Ok, so maybe your dictionary dot com domain doesn’t suck, but let’s be honest here. There’s a REALLY good chance it does.
One of the things I find frustrating with the domain industry is the false notion that almost any short dictionary word is a premium or semi-premium domain name. The reason I find it frustrating is because if you are interested in picking up a REAL premium name, you have to wade through all the crap that people mistakenly believe is amazing.
Take for example the following auctions I was recently in at NameJet and Snapnames. Note that I did not win either of these names.
Passive.com – sold at NameJet on 10/22/2009
NJWebDesign.com – sold at Snapnames on 06/04/2009
To me, of these two names, I’d much rather own NJWebDesign.com — although at the right price, I’d be happy to own passive.com also. To the domain community, passive.com, however, is the clear winner based on purchase price.
Passive.com sold for over $6,000. NJWebDesign.com sold for a little over $600.
What makes a domain valuable?
NJWebDesign’s average potential customer is worth somewhere between $800 and $80,000 — depending on the level of web design service provided. Web design companies pay over $10 per click to advertise for related terms. This name could be used instantly to build a web design company from the ground up, extend the reach of an existing company, or create a directory that would charge web developers handsomely for a listing. NJWebDesign — with business model included.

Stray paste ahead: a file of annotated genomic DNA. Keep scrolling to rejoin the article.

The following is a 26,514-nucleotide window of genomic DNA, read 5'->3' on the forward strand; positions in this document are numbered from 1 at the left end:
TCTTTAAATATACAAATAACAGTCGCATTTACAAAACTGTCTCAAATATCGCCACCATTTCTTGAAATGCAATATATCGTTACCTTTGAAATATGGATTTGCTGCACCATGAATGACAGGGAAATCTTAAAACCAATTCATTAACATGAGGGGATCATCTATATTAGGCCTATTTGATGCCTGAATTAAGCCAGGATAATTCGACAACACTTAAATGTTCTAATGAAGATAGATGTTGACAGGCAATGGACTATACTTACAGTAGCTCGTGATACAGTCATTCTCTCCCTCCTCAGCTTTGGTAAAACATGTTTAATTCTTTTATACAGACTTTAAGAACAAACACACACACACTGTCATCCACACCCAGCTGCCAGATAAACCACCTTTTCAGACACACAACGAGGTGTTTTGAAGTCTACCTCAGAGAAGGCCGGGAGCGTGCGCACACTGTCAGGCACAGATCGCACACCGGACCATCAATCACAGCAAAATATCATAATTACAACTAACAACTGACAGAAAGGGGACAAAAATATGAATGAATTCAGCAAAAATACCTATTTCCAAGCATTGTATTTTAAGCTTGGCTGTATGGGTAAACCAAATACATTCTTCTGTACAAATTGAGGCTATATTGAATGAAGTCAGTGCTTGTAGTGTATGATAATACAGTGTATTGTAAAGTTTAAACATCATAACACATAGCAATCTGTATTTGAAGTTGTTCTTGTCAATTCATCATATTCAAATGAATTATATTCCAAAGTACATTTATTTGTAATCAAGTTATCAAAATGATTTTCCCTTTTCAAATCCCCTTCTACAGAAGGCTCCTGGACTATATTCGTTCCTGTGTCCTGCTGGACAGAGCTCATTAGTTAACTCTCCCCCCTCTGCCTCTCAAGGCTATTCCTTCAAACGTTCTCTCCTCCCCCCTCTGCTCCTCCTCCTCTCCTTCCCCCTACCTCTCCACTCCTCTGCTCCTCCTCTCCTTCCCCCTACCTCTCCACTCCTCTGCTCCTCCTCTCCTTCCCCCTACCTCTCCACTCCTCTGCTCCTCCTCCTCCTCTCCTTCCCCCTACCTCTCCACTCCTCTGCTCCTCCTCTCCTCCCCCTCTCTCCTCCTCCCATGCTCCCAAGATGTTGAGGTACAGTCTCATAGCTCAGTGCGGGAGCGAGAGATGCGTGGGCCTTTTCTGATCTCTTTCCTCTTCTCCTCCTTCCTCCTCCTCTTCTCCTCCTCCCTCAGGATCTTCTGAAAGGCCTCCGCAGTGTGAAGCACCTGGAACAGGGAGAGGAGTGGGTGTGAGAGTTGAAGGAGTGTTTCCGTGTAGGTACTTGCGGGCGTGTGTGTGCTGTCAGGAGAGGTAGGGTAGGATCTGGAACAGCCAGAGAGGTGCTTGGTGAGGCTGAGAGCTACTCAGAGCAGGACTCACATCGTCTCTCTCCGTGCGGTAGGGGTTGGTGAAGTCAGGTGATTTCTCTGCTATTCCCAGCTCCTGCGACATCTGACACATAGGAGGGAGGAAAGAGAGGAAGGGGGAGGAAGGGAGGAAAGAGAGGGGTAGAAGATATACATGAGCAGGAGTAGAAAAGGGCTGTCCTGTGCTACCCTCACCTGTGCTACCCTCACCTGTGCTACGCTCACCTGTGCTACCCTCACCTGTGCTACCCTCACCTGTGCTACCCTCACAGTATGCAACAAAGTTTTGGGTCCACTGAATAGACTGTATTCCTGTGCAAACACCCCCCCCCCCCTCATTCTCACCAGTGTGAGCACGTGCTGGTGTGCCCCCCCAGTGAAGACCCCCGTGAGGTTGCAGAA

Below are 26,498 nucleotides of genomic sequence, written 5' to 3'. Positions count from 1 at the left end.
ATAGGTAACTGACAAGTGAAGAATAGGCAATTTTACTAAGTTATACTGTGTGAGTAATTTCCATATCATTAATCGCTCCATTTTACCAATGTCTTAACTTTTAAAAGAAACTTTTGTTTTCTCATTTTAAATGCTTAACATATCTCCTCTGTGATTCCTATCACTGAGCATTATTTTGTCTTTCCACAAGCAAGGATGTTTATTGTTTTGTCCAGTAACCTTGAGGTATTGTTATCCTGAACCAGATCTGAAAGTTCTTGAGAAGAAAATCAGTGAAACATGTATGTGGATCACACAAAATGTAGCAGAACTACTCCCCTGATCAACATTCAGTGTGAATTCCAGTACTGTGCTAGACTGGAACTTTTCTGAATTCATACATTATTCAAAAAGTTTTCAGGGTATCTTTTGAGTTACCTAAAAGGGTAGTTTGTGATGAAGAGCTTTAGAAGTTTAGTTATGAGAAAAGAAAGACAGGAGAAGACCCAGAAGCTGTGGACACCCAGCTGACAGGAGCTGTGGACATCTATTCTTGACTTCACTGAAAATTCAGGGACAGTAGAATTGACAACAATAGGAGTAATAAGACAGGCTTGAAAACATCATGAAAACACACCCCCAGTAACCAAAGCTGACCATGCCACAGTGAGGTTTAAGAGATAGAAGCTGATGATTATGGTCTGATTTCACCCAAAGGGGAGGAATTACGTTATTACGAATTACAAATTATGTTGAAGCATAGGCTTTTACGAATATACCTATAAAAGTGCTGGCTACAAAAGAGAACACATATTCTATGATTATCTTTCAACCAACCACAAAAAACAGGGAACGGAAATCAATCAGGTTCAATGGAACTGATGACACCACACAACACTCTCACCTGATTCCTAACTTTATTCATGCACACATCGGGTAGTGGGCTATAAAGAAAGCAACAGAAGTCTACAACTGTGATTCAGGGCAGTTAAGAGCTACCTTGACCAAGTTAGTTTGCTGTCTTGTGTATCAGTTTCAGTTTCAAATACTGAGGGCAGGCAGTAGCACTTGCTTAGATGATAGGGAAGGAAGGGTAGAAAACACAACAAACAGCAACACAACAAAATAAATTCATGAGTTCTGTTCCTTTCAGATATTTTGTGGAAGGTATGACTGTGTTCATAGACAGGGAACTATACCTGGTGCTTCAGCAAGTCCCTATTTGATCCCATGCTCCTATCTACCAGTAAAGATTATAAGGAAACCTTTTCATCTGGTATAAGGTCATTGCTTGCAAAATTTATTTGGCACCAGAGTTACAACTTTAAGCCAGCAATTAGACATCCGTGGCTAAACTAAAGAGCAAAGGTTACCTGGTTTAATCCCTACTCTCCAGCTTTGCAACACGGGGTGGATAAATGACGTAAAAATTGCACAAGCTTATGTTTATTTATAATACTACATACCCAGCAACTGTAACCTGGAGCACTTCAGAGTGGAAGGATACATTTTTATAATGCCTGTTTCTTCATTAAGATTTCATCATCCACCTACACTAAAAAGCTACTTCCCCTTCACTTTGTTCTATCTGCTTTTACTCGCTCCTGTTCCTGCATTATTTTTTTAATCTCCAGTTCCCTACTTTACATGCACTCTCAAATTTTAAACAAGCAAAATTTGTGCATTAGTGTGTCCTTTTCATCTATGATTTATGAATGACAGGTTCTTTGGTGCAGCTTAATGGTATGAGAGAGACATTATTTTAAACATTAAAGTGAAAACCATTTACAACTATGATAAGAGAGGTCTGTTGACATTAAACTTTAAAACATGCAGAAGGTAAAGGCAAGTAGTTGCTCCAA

How about our dictionary domain? What’s passive.com’s average customer worth? Who knows? Quite frankly, who knows why anyone types passive.com into their browser. What on earth do they expect when they arrive at this domain? Complete and total mystery.
And so it is with thousands of other domains with high valuations — they’re names that at first glance look brilliant, but upon further inspection, offer limited potential for development… and at some point in time there HAS to be a development payoff. If there’s not, someone gets stuck holding a name that can’t justify its purchase price.